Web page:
I do not believe the value of twitter has yet been discovered for creative types. I’ve put that problem in the back of my mind and am waiting for a brilliant answer. You’ll know once i find it since you signed up to follow me πŸ™‚ I’ve not yet tweeted a thing and I suspect it might be that way for a while. Gotta just observe for a while and see how it feels.

  • Paul C

    I wasn’t actually sure what Squidoo or Twitter was before reading this post. And I can understand the reason of not wanting the internet’s presence while getting into the process of creativity.

    From what you’ve explained so far about Twitter and other related sites, I can see the truth in your observation about it not being like Eckhart Tolle at all, I would have nodded. And from my current understanding of “common” human behaviour so far, I consider you a very sane individual Christine. πŸ˜€

  • Dubber

    Hi Christine,

    It was really great to meet you at SOBCon. I was one of those people tweeting the best quotes and useful tips to the world. And I’ve found it really quite helpful. To me, Twitter is like the useful bit of Facebook, without all the nonsense.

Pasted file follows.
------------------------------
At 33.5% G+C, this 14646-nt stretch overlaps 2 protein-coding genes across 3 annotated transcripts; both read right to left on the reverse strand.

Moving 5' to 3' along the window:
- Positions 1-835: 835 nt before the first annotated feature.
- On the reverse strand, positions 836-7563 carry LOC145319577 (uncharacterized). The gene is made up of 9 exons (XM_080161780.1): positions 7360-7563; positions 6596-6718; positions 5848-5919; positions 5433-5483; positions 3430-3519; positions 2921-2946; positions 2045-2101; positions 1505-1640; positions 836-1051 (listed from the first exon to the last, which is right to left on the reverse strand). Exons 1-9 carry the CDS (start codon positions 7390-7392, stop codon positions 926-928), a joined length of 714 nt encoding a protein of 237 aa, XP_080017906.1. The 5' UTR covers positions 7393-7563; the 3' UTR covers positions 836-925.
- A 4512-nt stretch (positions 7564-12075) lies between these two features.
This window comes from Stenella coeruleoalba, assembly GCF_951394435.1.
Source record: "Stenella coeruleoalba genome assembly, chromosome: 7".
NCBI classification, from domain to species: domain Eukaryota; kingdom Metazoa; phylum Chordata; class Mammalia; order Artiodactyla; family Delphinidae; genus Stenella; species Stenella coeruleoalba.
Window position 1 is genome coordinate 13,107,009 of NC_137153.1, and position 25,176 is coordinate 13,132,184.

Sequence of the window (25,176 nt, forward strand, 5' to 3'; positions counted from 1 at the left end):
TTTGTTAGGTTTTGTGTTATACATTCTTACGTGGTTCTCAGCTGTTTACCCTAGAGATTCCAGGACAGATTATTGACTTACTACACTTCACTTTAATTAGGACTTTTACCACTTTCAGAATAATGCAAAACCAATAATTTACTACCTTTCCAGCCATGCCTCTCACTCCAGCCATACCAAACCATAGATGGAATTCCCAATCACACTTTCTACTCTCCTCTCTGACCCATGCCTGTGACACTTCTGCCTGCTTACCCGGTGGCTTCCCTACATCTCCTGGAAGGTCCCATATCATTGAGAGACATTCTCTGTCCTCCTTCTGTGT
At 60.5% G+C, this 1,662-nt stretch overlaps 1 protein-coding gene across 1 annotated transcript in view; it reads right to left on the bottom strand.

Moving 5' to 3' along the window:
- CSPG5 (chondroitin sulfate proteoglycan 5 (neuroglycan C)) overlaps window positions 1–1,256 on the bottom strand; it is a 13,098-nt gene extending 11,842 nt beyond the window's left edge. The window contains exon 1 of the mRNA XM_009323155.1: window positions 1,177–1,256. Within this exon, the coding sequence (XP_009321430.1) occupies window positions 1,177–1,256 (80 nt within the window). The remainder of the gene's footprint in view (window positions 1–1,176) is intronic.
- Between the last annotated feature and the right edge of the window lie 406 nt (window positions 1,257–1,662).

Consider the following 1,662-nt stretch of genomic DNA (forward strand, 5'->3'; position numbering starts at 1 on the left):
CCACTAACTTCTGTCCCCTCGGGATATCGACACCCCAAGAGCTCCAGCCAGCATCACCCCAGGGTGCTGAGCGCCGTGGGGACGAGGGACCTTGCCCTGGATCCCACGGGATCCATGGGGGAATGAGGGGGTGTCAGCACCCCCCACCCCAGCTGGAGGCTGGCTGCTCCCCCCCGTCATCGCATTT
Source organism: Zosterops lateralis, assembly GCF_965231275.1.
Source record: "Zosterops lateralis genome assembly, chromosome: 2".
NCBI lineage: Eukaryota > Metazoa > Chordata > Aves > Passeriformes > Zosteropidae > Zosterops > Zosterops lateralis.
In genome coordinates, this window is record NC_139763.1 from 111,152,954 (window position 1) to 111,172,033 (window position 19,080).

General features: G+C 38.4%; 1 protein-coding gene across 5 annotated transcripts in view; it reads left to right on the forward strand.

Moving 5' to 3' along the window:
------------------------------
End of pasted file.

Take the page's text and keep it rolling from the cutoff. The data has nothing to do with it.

That said, most of my followers are other bloggers and, mostly, musicians and people in the music business who should be hearing what people at SOBCon are saying. That’s my audience.

    You may still be searching for the right combination of tools and techniques – but congratulations on being one of the few artists actually looking in the right toolbox.

    All the best,


  • Irene

    Hello Christine,